The question over whether to raise the District’s height limit has come up periodically for several years, but it gained new traction earlier this month when some members of Congress asked for a study about modifying the height limit legislation. With the possibility of actual change looming, more and more people are weighing in.
Most height limit opponents have so far based their position on the argument that taller buildings downtown would be more economically efficient, and that allowing some offices to be located outside downtown is costing D.C. a lot of money.
The latest to do so is David Schleicher at The Atlantic Cities, who opposes the height limit and poses a series of questions to supporters.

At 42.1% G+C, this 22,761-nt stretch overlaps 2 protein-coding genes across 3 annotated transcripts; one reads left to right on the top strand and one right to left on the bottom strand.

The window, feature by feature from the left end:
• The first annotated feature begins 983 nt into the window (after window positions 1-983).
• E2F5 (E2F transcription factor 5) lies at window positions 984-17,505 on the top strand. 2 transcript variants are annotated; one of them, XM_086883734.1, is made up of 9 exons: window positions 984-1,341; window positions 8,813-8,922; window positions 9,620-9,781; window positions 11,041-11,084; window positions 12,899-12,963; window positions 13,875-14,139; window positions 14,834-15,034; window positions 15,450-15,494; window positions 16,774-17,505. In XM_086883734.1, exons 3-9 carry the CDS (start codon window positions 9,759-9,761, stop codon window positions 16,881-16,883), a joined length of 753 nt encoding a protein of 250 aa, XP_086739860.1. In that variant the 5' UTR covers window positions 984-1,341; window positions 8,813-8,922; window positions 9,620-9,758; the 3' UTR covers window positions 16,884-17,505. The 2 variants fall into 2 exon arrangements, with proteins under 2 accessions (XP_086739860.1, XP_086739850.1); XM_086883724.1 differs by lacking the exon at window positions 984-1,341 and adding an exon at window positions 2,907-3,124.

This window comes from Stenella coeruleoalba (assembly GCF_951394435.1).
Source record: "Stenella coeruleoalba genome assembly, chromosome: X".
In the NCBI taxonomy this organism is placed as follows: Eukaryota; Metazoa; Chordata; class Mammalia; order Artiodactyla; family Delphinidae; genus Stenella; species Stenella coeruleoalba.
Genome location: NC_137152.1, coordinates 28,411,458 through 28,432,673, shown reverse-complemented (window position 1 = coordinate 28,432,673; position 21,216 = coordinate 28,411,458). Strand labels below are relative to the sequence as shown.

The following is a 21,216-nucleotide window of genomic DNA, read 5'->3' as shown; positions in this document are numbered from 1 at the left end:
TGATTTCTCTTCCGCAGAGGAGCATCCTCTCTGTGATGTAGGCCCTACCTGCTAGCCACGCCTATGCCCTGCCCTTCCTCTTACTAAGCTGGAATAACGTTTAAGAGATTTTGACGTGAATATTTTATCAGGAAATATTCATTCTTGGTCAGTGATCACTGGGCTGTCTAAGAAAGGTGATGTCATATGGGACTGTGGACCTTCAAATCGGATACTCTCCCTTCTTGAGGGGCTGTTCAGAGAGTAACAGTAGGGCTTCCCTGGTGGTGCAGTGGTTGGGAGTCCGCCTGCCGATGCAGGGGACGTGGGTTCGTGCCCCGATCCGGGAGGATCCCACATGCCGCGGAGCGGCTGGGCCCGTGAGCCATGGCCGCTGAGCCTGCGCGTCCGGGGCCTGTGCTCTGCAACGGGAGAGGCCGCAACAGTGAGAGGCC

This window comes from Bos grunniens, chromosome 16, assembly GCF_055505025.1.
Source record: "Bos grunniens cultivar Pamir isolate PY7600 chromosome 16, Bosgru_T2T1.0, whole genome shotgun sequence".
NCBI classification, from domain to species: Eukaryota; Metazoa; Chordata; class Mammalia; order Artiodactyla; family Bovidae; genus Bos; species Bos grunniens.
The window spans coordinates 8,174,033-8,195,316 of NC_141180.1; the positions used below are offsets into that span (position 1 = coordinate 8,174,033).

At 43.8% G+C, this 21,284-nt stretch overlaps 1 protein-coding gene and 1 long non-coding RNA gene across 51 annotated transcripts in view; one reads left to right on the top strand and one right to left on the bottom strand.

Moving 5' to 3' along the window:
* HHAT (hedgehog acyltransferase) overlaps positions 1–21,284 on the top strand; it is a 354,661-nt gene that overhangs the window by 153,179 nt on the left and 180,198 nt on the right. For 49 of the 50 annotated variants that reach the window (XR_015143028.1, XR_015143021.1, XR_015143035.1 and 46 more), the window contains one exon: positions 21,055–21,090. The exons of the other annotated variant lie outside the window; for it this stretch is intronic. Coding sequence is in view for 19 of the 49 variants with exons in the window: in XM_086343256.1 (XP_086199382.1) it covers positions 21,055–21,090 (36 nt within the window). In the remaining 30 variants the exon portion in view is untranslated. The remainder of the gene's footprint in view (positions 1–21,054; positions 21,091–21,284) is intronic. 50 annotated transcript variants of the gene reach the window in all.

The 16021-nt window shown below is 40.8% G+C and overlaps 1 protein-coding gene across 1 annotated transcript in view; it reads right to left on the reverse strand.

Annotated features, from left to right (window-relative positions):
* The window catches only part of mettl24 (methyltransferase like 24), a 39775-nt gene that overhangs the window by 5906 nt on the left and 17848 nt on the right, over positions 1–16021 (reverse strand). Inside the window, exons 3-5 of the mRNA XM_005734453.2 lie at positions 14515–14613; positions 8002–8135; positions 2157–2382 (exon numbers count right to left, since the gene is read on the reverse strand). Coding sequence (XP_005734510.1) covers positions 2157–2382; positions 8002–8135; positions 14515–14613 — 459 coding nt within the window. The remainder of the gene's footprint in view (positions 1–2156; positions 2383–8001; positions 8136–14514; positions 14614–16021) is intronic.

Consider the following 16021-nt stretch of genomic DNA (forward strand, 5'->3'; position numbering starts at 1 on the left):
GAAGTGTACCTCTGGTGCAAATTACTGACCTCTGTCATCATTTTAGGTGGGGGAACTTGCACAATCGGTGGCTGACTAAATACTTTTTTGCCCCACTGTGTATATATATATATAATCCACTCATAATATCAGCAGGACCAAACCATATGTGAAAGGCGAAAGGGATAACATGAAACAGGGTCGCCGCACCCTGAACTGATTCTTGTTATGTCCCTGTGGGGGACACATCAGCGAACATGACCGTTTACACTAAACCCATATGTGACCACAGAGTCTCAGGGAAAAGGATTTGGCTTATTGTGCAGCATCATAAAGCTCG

Having long advocated for raising the limit strategically, both downtown and in surrounding areas, I cannot be characterized as a height limit supporter. But I also think that the economic arguments put forth by the loudest height limit opponents, including Schleicher, are too narrow and miss important considerations.
That in mind, Schleicher’s questions are worth discussing.
[Continue reading Dan Malouff’s post at BeyondDC.]
Dan Malouff is an Arlington County transportation planner who blogs independently at BeyondDC.com. The Local Blog Network is a group of bloggers from around the D.C. region who have agreed to make regular contributions to All Opinions Are Local.